This will be a different kind of Palm Sunday story.   I had a brush with physical weakness today,  which made me think of time,  the use of our time, and time running out.


Just like the best known image of the Palm Sunday event seems obscured through the palm branches,  my  Palm Sunday was obscured by a curtain of amazing physical weakness.

Palm thru donkey

I wasn’t sick with a sickness,  but my body was more than half asleep,  it was numb and vibrating at the same time,   my eyes burned,  and I was suffering from very low blood sugar, alternatively feeling faint and feeling nauseated.

Kneeling, sitting, or walking,  whatever was close to my hands,  I clung onto for dear life,  hoping not to attract attention by whapping down onto the floor.

The words of the Gospel that were read to us, the words of the prayers and of the sermon all seemed far away and rather muted  —  but here’s what occurred to me:   I knew the story well enough so that I could dimly follow along and reaffirm my choice to accept my King — but it might not have been that way if I hadn’t learned the story well, when I could, when I was feeling okay.

The event (of Palm Sunday)  happened almost two thousand years ago, and  I’m sure there were many in Jerusalem then who were totally unaware of what was going on.

And there were those who chose to be indifferent;  that is,  uncaring or even hostile to  “all that noise”  coming from that crowd over there.

Palm  Branch
But there were those who went close to the event, the ones that threw palm leaves or olive branches or even their own outer cloaks down on the ground so that the King could ride over a royal pathway.   They expressed whole-hearted enthusiasm for what this Man could be.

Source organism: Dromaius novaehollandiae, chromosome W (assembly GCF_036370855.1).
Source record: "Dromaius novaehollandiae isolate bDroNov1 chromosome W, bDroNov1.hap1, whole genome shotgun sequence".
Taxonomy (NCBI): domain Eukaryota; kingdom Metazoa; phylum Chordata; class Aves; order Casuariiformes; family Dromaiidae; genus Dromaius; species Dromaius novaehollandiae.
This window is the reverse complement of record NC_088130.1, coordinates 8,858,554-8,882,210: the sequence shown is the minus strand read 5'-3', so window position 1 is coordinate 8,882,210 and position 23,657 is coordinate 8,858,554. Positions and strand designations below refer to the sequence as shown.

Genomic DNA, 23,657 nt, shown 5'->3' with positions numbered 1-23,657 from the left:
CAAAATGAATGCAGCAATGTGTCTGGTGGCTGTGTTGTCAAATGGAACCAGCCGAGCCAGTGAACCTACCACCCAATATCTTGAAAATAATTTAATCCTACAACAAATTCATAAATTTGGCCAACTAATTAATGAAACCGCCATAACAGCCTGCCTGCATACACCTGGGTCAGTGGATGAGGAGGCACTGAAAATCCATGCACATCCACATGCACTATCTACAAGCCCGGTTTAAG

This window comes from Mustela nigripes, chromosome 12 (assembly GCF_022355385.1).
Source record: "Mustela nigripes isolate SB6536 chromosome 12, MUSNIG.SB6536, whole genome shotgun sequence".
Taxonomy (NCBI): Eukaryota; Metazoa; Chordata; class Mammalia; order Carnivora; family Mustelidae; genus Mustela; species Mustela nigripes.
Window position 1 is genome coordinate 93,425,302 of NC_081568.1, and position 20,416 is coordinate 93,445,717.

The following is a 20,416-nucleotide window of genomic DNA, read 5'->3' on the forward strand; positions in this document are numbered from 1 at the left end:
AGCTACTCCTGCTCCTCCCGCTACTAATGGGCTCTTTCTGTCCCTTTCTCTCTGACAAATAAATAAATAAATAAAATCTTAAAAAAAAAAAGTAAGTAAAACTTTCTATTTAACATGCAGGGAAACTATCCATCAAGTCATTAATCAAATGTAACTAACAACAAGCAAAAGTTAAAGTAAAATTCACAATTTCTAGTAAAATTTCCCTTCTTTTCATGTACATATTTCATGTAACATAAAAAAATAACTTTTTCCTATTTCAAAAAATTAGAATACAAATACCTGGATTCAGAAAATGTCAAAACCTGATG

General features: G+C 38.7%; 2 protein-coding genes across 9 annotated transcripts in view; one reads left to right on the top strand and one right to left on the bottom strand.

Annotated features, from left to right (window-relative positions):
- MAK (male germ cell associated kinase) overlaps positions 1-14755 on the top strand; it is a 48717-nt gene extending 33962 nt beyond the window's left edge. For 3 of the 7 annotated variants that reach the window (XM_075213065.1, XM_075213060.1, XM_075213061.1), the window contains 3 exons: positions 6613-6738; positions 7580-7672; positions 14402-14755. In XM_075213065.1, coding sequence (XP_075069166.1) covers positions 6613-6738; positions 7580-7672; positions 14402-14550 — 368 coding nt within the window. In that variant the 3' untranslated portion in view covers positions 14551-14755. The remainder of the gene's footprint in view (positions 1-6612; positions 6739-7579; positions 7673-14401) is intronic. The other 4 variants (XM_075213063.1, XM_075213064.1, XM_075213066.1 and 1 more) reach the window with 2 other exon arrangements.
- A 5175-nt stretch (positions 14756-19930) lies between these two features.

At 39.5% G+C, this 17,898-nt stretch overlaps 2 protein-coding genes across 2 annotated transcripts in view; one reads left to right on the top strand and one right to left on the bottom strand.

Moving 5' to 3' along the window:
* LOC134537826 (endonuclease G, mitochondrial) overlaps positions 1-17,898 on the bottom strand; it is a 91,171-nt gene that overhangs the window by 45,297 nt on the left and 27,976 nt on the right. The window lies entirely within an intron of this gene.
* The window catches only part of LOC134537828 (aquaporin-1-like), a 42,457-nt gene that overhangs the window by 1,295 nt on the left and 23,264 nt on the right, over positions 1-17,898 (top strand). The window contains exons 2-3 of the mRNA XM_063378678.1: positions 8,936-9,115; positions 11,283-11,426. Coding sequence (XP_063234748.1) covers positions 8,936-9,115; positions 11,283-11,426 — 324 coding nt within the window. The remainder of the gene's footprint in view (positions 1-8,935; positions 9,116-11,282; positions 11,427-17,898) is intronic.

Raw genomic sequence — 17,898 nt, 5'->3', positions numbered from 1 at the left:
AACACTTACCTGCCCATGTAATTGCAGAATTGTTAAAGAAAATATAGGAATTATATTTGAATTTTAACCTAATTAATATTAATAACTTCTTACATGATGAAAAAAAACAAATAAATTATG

Make no mistake!   That Jesus entered Jerusalem on a donkey   (an ass)   meant one thing to the people of Jerusalem:   This man Jesus was entering Jerusalem just as the great King Solomon once entered,  also riding on a donkey,  cheered by the crowds and received by them as their King.

It was His triumphal entry into Jerusalem.

Triumphal?    Yes.   And no.   Yes,  He entered Jerusalem, received that day as  King.    But no,  not yet fully has the world realized he is King, that at His name “every knee shall bend, every tongue confess, that Jesus Christ is King.”

That time is coming.

Meanwhile,  we are given time to choose our response.  Oblivious?   Indifferent?   Hostile?     Welcoming and cheering?    Joyous, hopeful, accepting  . . . ?

The crowds in Jerusalem had a chance that day to choose where they stand with respect to Jesus.   And every successive year of remembrance of this event gives us all another chance to choose where we stand . . .  until our years run out . . .  until our time runs out.


Until we have physical difficulties and our senses our clouded and there will be no more opportunity for us to wonder about the coming of the King — and its implications for our everlasting soul.

Rejoice!    on Palm Sunday,  while we can.

Explore posts in the same categories: Christ the King, Christendom, Holy Days, Sunday Readings

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